She tries to throw the girls off by saying she’s lost interest and that her parents have told her not to worry. Late during a party game she is hiding, when she overhears some pupils saying they are glad Shirley stopped asking questions, as they hate lying. While trying to see who is talking. she slips and hits head. She recovers and is more determined then ever to find out what happened to Lucy. She finally finds solid evidence, when she gets one of the girl’s old photo album, she finds a photo of her cousin in front of school with her name on the back. She goes to police only to be stopped by teacher with Lucy! Mrs Bull explains, that Lucy has been sick with an infectious disease and had to be kept quarantined.  They didn’t want people to know about Lucy’s illness in case parents pulled their children from the school and they were afraid of financial disaster. As it is a happy school everyone pulls together to keep it secret and since Lucy is fully recovered they hope Shirley can be happy at the school too.

looking for lucy 6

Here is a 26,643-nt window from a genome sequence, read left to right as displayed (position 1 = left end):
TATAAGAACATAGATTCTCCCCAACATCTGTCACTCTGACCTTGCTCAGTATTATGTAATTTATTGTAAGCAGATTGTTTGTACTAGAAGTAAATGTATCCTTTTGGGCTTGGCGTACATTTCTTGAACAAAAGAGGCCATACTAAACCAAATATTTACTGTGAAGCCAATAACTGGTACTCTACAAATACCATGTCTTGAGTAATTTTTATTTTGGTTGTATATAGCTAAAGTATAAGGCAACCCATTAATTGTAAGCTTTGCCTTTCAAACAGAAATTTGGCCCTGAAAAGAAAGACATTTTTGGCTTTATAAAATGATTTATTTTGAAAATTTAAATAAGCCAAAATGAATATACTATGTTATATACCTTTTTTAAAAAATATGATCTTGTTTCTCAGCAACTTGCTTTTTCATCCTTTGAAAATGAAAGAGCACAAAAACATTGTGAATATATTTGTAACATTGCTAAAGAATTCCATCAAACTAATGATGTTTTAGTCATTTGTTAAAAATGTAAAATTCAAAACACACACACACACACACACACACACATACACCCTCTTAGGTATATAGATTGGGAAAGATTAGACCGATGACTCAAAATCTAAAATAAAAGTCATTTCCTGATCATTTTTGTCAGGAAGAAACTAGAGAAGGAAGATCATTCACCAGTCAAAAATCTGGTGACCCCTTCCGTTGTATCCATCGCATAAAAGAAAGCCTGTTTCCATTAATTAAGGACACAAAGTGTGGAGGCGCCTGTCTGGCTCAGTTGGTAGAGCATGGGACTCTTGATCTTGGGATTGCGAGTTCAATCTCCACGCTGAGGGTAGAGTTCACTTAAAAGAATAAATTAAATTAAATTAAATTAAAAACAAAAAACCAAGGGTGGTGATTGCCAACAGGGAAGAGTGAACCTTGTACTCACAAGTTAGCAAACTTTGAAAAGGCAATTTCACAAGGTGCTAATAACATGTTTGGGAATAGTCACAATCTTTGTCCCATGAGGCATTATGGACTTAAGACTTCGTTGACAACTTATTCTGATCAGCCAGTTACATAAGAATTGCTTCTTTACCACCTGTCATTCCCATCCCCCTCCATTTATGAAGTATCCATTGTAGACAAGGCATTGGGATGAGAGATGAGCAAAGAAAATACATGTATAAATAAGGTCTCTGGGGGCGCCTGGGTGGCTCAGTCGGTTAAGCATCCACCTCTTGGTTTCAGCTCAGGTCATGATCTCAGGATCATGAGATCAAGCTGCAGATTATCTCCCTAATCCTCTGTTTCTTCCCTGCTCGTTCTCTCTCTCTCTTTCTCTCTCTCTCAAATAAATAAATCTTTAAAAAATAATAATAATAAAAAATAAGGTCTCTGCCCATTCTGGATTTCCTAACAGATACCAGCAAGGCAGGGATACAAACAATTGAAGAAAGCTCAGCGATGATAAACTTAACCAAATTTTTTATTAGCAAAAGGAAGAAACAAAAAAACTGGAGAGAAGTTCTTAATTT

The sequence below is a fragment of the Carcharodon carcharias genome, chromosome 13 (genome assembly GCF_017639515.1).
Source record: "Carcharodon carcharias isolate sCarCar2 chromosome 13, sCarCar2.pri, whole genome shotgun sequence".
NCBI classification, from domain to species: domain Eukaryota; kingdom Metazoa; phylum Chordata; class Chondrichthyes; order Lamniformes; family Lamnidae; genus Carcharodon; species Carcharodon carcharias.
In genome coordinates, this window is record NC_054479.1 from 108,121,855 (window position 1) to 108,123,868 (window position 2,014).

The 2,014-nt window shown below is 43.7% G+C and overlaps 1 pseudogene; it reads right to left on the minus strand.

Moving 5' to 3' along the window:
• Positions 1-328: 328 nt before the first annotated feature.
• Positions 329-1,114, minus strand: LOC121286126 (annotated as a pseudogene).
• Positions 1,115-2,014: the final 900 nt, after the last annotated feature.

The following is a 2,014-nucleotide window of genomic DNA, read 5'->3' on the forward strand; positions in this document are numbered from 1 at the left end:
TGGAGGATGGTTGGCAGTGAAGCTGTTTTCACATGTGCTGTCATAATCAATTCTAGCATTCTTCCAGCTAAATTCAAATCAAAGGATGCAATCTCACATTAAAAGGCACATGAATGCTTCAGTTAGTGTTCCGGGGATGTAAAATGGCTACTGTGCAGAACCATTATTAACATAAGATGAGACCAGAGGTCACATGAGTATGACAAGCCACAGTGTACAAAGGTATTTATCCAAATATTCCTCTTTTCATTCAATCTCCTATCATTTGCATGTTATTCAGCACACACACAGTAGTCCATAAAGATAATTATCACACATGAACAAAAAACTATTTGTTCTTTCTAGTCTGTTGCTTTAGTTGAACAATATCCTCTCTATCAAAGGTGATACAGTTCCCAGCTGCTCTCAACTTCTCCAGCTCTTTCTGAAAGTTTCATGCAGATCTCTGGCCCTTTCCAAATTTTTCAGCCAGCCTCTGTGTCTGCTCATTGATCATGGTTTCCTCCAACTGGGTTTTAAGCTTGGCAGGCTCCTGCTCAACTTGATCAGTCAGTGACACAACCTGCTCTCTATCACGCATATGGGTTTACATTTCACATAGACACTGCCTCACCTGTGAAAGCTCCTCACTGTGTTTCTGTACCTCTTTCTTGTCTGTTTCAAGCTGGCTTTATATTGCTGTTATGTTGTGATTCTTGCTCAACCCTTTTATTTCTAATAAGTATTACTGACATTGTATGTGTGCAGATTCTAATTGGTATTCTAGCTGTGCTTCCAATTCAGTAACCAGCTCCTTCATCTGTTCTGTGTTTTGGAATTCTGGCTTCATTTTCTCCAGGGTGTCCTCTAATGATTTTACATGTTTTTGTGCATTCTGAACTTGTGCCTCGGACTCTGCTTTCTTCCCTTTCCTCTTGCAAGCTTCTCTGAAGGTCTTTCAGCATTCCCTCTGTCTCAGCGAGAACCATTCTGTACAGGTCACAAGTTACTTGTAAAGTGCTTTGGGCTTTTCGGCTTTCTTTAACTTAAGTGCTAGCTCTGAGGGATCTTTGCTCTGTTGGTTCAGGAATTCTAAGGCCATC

In Distant Cousin Jenny Clayton is excited to get a scholarship to Larchwood, and her mother calls Aunt Mary, who doesn’t seem enthused about Claire looking out for Jenny. They have never had much to do with that side of the family and Jenny has never met her cousin, so she is unsure of what to expect. Still on the day “Claire” greets her and shows her to the dorm. She seems friendly, but when Jenny talks about other family members, she seems to shut down, Jenny thinks its her snobbery. She begins to suspect, there is something strange about her cousin, and that she is keeping secrets.  “Claire” is secretive about the letters she receives and appears to lie to the school to get a weekend away (She goes home for a grandparents golden anniversary, but Jenny knows there are no family anniversaries happening). Jenny tries to settle into school and does make some other friends. One time down town with some of her new friends, Sandra points out Alison’s gang and Jenny is confused as she doesn’t know anyone named Alison but does see Claire. Then later another girl calls “Claire”,  Alison, she then claims that Alison is her middle name and she uses it a lot. Jenny doesn’t buy this story and quizzes Alison about their family, trying to catch her out but she seems to have brushed up on her information as she is able to answer most of her questions.